Welcome to the US, where people don’t give a shit about moms and born babies

This week, I’m attending a virtual course every morning on Crucial Conversations. There’s about 28 participants in the course, and while a lot of it is large group lecture and discussion based, we also do a good amount of small group breakouts, in groups of 2-3. When one of the first breakout sessions happened, another woman who was based in Colorado apologized to me in advance in case I heard some crying or cooing because she had her 8-week old baby sleeping in her arms, below the view of the camera. I laughed in response, as I told her I could totally relate: In fact, full disclosure, I said to her, but I was actually pumping milk and had my camera angled above my chest so that it wasn’t in view. Good thing my pump was so quiet that on Zoom calls, no one would notice! I half joked.

I noticed her baby was on oxygen and said she looked really cute and tiny, but it’s all relative since my own baby is seven months old now. She told me that while her baby is on paper 8 weeks old, she is quite small for her age because she was born about a month premature and was in the NICU. She had only two weeks of maternity leave, and though her company has an “unlimited PTO” policy, the company did not allow her to tack on any PTO to her maternity leave, which was already dismal. She was frustrated about this, since it was a big reason she took this job in the first place. So she wanted to use the skills she hoped she would learn in this course to confront her management about this.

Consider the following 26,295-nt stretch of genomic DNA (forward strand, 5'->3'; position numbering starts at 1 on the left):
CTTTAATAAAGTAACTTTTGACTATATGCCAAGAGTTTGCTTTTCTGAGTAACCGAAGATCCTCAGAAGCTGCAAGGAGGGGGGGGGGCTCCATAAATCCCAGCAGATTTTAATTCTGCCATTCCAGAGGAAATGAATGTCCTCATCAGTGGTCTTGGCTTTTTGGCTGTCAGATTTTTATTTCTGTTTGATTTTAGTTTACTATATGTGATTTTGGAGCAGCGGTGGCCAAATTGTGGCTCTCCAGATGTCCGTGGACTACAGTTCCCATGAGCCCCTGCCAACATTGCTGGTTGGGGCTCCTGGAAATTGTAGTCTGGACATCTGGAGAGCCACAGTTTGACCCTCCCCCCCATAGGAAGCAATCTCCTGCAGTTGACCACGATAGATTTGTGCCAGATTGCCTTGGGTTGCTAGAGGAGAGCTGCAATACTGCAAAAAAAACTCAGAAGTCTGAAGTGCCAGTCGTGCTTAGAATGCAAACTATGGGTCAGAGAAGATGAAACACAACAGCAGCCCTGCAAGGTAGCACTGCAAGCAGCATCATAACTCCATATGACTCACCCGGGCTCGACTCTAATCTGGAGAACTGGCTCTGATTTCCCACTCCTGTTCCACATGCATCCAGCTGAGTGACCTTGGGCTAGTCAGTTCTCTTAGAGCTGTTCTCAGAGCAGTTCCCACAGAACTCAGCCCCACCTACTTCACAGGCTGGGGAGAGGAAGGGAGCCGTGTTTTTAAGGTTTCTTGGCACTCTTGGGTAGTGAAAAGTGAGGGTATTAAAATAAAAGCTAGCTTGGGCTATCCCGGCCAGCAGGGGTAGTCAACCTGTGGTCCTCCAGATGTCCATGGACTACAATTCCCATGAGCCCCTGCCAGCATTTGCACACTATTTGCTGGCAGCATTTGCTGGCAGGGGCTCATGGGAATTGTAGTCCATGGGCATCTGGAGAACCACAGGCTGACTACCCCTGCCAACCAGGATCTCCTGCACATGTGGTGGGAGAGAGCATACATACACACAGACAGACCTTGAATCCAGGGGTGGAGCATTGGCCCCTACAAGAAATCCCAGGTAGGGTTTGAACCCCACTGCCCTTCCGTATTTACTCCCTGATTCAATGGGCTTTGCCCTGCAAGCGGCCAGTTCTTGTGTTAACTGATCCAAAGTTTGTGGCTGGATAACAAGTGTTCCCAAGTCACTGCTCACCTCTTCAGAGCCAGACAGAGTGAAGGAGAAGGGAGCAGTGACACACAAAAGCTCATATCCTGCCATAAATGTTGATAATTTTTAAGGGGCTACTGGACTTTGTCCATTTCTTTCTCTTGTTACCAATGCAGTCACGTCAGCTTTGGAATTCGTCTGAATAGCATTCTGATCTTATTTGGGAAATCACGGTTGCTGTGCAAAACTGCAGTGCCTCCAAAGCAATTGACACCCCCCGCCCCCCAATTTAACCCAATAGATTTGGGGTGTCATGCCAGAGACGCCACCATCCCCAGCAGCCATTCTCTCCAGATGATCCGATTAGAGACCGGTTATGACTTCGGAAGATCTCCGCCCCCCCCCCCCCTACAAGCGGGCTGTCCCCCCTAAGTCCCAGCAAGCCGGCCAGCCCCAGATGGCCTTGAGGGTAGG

It really hurt my heart to hear this. And while my heart hurt for her, I also just got really angry and could feel my pulse racing because of how infuriating and senseless all of this was in one of the richest nations on earth. It’s a case in point about how here in the U.S., people and employers truly do not give a shit about moms and their born babies. It’s everyone for themselves, and business is business, which means we’re all about profit and don’t care about the well being of our employers. I had 20 weeks off, and I didn’t feel like it was enough. I cannot imagine only having a tenth of that like this woman did, plus having the stress of having my baby in the NICU and needing to leave the hospital with oxygen support at home. The entire situation sounds completely terrifying, but insanely enough, that’s what’s “normal” for so many moms across this wretched country.

How did we become such an awful, cold, heartless place to live?

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